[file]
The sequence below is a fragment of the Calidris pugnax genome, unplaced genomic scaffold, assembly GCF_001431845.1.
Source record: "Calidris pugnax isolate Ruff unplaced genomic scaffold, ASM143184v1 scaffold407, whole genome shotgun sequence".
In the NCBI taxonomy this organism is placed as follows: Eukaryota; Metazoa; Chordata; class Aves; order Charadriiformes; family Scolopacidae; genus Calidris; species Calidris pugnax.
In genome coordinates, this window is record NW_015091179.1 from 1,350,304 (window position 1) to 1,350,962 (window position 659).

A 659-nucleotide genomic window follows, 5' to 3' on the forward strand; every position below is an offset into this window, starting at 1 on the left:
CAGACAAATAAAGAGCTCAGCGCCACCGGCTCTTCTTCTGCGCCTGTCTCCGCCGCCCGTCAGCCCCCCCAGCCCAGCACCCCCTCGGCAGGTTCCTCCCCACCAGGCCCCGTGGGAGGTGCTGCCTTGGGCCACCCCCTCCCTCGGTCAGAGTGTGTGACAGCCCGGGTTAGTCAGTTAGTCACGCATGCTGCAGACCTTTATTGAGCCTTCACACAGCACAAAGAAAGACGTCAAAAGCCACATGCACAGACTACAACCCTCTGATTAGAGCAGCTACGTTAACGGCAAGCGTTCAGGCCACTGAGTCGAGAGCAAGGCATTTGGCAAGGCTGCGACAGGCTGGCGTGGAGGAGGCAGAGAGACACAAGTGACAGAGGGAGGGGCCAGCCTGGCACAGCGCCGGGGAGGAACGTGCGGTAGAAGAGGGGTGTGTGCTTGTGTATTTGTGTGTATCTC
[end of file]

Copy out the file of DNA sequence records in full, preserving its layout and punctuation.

The sequence below is a fragment of the Calidris pugnax genome, unplaced genomic scaffold, assembly GCF_001431845.1.
Source record: "Calidris pugnax isolate Ruff unplaced genomic scaffold, ASM143184v1 scaffold407, whole genome shotgun sequence".
In the NCBI taxonomy this organism is placed as follows: Eukaryota; Metazoa; Chordata; class Aves; order Charadriiformes; family Scolopacidae; genus Calidris; species Calidris pugnax.
In genome coordinates, this window is record NW_015091179.1 from 1,350,304 (window position 1) to 1,350,962 (window position 659).

A 659-nucleotide genomic window follows, 5' to 3' on the forward strand; every position below is an offset into this window, starting at 1 on the left:
CAGACAAATAAAGAGCTCAGCGCCACCGGCTCTTCTTCTGCGCCTGTCTCCGCCGCCCGTCAGCCCCCCCAGCCCAGCACCCCCTCGGCAGGTTCCTCCCCACCAGGCCCCGTGGGAGGTGCTGCCTTGGGCCACCCCCTCCCTCGGTCAGAGTGTGTGACAGCCCGGGTTAGTCAGTTAGTCACGCATGCTGCAGACCTTTATTGAGCCTTCACACAGCACAAAGAAAGACGTCAAAAGCCACATGCACAGACTACAACCCTCTGATTAGAGCAGCTACGTTAACGGCAAGCGTTCAGGCCACTGAGTCGAGAGCAAGGCATTTGGCAAGGCTGCGACAGGCTGGCGTGGAGGAGGCAGAGAGACACAAGTGACAGAGGGAGGGGCCAGCCTGGCACAGCGCCGGGGAGGAACGTGCGGTAGAAGAGGGGTGTGTGCTTGTGTATTTGTGTGTATCTC